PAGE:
BTW, I never show off !!! I shudder to think...


I'm half a Century Young. Took for Granted, most people understood I was referencing Joseph McCarthy era. (McCarthyism)

Armin and Byrony: Apologies for going off topic.

I'm writing 5000 times. I MUST NOT GO OFF TOPIC.

On Sep.29.2004 at 04:57 PM
Rick’s comment is:

I just wonder

Why DesignMaven seems to

enjoy using the


tag so often.

Frequently, I myself have considered writing that way, but only out of respect. But it's a huge

pain to keep doing it.

So I will not!

Also: Cheese

On Sep.29.2004 at 06:22 PM
Stephen Coles’s comment is:

While everyone's voting, can we have a little fun and count the common trends and elements used?

Did someone count the number of Marian Bantjes quotes?

The number of Bantjes-styled designs?

Sorry, I haven't. But I think the answer to both questions is: more than anyone else's.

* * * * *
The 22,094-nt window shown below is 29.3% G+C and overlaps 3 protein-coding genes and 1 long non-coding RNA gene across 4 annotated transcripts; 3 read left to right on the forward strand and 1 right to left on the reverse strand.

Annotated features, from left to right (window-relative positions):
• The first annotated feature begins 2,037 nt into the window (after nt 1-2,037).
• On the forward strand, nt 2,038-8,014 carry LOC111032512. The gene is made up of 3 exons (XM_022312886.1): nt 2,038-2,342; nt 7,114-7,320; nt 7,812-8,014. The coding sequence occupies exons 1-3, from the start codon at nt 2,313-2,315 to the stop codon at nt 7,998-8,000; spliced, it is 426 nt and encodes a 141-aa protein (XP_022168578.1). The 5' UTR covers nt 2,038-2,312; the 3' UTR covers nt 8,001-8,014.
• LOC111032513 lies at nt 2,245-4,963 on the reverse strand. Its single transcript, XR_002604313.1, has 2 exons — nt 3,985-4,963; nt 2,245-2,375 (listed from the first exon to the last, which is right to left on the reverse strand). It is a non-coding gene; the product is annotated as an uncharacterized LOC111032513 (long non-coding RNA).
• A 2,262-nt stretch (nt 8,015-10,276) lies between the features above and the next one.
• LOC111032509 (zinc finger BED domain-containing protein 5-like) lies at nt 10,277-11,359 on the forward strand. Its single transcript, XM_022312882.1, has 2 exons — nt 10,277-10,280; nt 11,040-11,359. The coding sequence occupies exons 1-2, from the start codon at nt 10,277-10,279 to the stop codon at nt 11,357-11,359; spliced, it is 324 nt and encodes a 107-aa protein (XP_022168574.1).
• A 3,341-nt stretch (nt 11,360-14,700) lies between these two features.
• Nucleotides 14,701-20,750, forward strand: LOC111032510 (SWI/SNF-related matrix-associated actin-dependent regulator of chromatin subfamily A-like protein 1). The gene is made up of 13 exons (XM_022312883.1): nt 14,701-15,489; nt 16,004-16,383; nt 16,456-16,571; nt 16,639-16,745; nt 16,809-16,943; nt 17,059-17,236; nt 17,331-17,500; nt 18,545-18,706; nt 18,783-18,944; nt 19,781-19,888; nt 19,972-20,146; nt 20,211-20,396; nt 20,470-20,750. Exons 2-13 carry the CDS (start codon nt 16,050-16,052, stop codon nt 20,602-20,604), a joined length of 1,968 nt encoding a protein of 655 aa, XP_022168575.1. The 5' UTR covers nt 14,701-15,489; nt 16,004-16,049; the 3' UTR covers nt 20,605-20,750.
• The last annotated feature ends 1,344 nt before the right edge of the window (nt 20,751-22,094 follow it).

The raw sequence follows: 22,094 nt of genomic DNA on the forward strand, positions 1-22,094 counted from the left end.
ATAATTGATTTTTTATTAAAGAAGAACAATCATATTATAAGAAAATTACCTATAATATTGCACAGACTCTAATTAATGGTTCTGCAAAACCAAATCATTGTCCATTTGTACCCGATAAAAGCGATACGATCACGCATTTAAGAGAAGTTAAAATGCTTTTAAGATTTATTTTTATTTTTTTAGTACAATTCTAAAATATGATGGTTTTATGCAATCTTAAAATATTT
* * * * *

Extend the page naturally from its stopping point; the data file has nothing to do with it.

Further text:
On Sep.29.2004 at 08:50 PM
Aaron and Jeanine Shimer’s comment is:

Is anyone surprised at some of the posters other designers like? I certainly am. When you say, "I like this design and that design," or "there's at least 20 designs I like," some will agree and some will wonder how you can even call yourself a professional designer.

Contests like these remind me how much design is subjective to personal taste. As an industry we use annuals, contests, books, and collections to try and make our case for which designs we think are better, or the next wave, or the new school, or just good and right. We even form groups we then pay a lot of money to be a part of and then hold our membership as a status for those beliefs. But really, as it is being revealed in this contest, we are all so completely different.